(b) In case of alterations to existing aid  11.55

(c) Notification of aid and the method of financing the aid (taxes)  11.56

(d) Obligation of the Member State  11.60

(e) When to notify  11.62

(f) Notification after the implementation of the aid measure  11.63

2. Examination of unlawful aid  11.68

3. Standstill obligation  11.70

(a) Only in case of State aid  11.70

(b) Scope of the standstill obligation  11.72

(c) Injunction to suspend  11.73

4. Direct applicability of Article 108(3) TFEU  11.74

5. Preliminary examination  11.75

(a) Request for information  11.75

(b) Assessment of the aid measure  11.76

6. The role of the national courts  11.77

(a) No ruling on the compatibility of the aid  11.89

(b) Deggendorf-doctrine  11.90

D. Other subjects  11.91

1. Action for annulment (Art. 263 TFEU)  11.91

(a) Admissibility  11.91

(b) Assessment by the Union courts  11.96

2. Recovery of aid  11.100

(a) Objective of recovery  11.108

(b) Recovery in accordance with national law  11.110

(c) Duty of genuine cooperation  11.111

(d) Absolutely impossible  11.113

(e) Legitimate expectations  11.116

(f) Recovery and bankruptcy  11.121

3. Complaints received by the Commission  11.123

12.  ARTICLE 109 TFEU – DETERMINATION OF REGULATIONS REGARDING THE APPLICATION OF ARTS 107 AND 108

SECTION 3 REGULATIONS

13.  REGULATION (EC) NO 1/2003 ON THE IMPLEMENTATION OF THE RULES ON COMPETITION

Article 1 – Application of Articles 81 and 82 of the Treaty (p.332)

Article 2 – Burden of proof (p.333)

A. Burden and standard of proof  13.01

1. General  13.01

2. Undertaking publicly distancing itself from agreement or concerted practice  13.06

3. Limitation defence/duration  13.10

B. Nature of evidence  13.12

C. Single and continuous or repeated infringement  13.16

1. General  13.16

2. Continuous vs. repeated infringement  13.19

Article 3 – Relationship between Articles 81 and 82 of the Treaty and national competition laws 13.21

Article 4 – Powers of the Commission (p.347)

Article 5 – Powers of the competition authorities of the Member States 13.23

Article 6 – Powers of the national courts (p.350)

Article 7 – Finding and termination of infringement 13.25

Article 8 – Interim measures (p.353)

A. Prima facie case  13.26

B. Threat of irreperable damage  13.27

Article 9 – Commitments (p.355)

A. Period of validity of commitment decisions  13.29

B. Proportionality  13.30

Article 10 – Finding of inapplicability (p.358)

Article 11 – Cooperation between the Commission and the competition authorities of the Member States (p.359)

Article 12 – Exchange of information 13.33

Article 13 – Suspension or termination of proceedings (p.362)

Article 14 – Advisory Committee (p.363)

Article 15 – Cooperation with national courts 13.34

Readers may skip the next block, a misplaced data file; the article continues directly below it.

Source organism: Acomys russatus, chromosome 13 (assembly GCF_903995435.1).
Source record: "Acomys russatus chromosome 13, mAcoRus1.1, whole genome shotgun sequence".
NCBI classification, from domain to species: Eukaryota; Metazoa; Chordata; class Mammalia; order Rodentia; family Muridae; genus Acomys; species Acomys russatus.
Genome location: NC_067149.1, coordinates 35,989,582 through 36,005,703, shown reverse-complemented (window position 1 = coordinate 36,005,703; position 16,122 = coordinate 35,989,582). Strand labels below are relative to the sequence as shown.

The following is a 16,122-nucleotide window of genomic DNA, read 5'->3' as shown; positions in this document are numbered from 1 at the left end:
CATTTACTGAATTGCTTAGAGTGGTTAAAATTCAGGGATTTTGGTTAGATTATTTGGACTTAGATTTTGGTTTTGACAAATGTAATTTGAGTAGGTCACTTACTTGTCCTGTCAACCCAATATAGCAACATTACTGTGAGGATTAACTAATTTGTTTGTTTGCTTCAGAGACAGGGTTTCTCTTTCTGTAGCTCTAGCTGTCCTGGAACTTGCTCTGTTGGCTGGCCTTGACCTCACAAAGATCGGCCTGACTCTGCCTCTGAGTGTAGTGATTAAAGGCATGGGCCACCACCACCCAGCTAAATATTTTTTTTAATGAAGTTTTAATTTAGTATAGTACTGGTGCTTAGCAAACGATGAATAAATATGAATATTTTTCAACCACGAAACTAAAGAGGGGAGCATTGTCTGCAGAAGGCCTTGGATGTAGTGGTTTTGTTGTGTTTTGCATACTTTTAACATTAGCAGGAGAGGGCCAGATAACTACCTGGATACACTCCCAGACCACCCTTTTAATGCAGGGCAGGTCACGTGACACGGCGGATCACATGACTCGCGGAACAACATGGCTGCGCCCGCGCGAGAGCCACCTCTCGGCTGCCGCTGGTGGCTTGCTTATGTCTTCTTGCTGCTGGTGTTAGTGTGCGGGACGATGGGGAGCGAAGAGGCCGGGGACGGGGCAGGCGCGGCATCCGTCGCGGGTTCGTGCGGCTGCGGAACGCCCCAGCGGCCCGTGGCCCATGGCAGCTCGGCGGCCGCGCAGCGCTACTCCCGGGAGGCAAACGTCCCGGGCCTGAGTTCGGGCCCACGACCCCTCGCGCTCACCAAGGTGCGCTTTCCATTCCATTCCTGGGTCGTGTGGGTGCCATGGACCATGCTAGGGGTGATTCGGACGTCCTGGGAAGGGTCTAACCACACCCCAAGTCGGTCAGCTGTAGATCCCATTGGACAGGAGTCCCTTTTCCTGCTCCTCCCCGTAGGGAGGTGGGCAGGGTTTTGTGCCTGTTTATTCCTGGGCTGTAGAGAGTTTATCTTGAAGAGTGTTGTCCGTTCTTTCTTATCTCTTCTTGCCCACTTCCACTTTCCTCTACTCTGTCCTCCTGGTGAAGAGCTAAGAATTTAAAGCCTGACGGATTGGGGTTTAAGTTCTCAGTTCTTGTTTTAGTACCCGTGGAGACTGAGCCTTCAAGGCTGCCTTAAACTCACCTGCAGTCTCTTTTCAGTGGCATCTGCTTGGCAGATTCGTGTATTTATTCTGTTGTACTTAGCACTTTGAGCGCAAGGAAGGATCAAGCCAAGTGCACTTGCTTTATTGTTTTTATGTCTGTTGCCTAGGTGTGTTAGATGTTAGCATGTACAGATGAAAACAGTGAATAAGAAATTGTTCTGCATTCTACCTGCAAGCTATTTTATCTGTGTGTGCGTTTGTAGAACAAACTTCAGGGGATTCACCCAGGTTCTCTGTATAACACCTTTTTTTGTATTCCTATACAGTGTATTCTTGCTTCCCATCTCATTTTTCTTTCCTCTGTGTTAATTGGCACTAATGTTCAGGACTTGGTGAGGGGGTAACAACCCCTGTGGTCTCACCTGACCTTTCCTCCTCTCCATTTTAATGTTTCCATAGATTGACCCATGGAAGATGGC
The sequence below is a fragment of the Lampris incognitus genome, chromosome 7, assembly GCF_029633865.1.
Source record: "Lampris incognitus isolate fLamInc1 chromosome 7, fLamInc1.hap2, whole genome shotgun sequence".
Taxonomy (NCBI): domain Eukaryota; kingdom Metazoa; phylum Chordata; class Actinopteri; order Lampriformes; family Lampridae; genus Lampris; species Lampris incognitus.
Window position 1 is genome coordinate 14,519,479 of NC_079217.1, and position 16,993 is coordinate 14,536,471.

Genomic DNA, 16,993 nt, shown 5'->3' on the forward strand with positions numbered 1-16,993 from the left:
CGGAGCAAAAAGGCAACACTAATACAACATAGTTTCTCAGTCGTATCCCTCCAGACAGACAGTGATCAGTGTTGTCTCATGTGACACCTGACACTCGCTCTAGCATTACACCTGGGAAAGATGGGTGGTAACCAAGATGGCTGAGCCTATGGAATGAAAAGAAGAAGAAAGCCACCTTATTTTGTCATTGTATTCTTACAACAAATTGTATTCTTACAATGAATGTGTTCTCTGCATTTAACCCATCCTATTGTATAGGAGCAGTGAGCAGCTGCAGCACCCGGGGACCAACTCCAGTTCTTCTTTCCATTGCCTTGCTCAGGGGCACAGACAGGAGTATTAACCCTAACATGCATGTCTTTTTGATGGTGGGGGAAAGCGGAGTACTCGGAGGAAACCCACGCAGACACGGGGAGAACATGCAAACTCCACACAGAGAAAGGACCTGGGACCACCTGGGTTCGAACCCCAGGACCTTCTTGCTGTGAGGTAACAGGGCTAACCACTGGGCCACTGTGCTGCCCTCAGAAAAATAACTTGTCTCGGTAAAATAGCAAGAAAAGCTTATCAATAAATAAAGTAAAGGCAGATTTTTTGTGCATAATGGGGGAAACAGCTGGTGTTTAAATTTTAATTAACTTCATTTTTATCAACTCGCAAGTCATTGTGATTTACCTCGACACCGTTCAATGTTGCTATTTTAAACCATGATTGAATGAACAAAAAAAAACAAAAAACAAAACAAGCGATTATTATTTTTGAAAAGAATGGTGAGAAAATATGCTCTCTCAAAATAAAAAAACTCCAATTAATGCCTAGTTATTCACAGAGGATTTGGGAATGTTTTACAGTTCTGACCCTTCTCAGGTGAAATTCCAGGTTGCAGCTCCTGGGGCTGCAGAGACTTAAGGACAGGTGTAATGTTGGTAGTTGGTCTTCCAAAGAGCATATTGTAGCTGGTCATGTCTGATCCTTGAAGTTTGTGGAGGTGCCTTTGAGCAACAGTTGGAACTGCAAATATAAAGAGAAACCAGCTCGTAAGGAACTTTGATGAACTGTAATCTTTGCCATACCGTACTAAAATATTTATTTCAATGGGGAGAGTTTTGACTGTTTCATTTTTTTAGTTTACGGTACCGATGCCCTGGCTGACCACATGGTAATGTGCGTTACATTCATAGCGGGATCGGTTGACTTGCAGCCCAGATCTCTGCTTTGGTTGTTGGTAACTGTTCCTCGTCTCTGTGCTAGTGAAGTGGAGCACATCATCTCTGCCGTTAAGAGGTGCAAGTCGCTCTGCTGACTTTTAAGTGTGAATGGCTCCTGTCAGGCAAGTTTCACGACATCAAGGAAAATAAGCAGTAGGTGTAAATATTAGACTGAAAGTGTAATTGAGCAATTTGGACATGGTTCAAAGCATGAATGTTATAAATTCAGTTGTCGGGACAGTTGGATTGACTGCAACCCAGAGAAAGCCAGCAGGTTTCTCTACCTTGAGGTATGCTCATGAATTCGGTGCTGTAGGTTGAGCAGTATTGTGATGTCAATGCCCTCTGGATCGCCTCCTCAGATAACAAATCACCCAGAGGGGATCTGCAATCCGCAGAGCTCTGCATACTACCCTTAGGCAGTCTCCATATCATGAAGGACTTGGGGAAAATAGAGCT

Article 16 – Uniform application of community competition law 13.36

Article 17 – Investigations into sectors of the economy and into types of agreements (p.369)

Article 18 – Requests for information (p.370)

A. General  13.38

B. Paragraph 1: Powers of the Commission to request information 13.39

C. Paragraph 3: Information request by decision  13.42

D. Paragraph 4: Obligation to cooperate  13.44

Article 19 – Power to take statements (p.377)

Article 20 – The Commission’s powers of inspection (p.378)

A. General  13.46

B. Paragraph 2: Legal privilege  13.51

1. General  13.51

2. Documents other than privileged correspondence between lawyer and client  13.53

3. Procedure protection confidentiality  13.55

4. Limitation of legal privilege for in-house lawyers  13.57

C. Paragraphs 3 and 4: Choice between investigation by authorisation and investigation ordered by decision  13.58

D. Paragraph 4: Motivation inspection decision  13.59

E. Paragraphs 5 to 8: Granting assistance to Commission officials  13.61

Article 21 – Inspection of other premises (p.392)

Article 22 – Investigations by competition authorities of Member States (p.393)

Article 23 – Fines (p.394)

A. General  13.62

B. Paragraph 1: Fines for incorrect or misleading information etc.  13.66

C. Paragraph 3: Fixing the amount of the fine  13.68

1. General  13.68

2. Legal framework  13.71

3. Guidelines on the method for setting the fine  13.76

4. Factors of assessment  13.82

(a) General  13.82

(b) Repeat infringements  13.85

(c) Turnover  13.88

(d) Market share  13.103

(e) Size of geographic market  13.105

(f) Gravity of the infringement  13.107

(g) Duration of the infringement  13.113

(h) Consequences of the infringement  13.116

(i) Deterrence  13.120

5. Mitigating circumstances  13.123

6. Aggravating circumstances  13.138

7. Principle of proportionality  13.146

(a) Profit derived from (illegal) practices  13.146

(b) Assessment conduct undertaking in relation to gravity infringement  13.148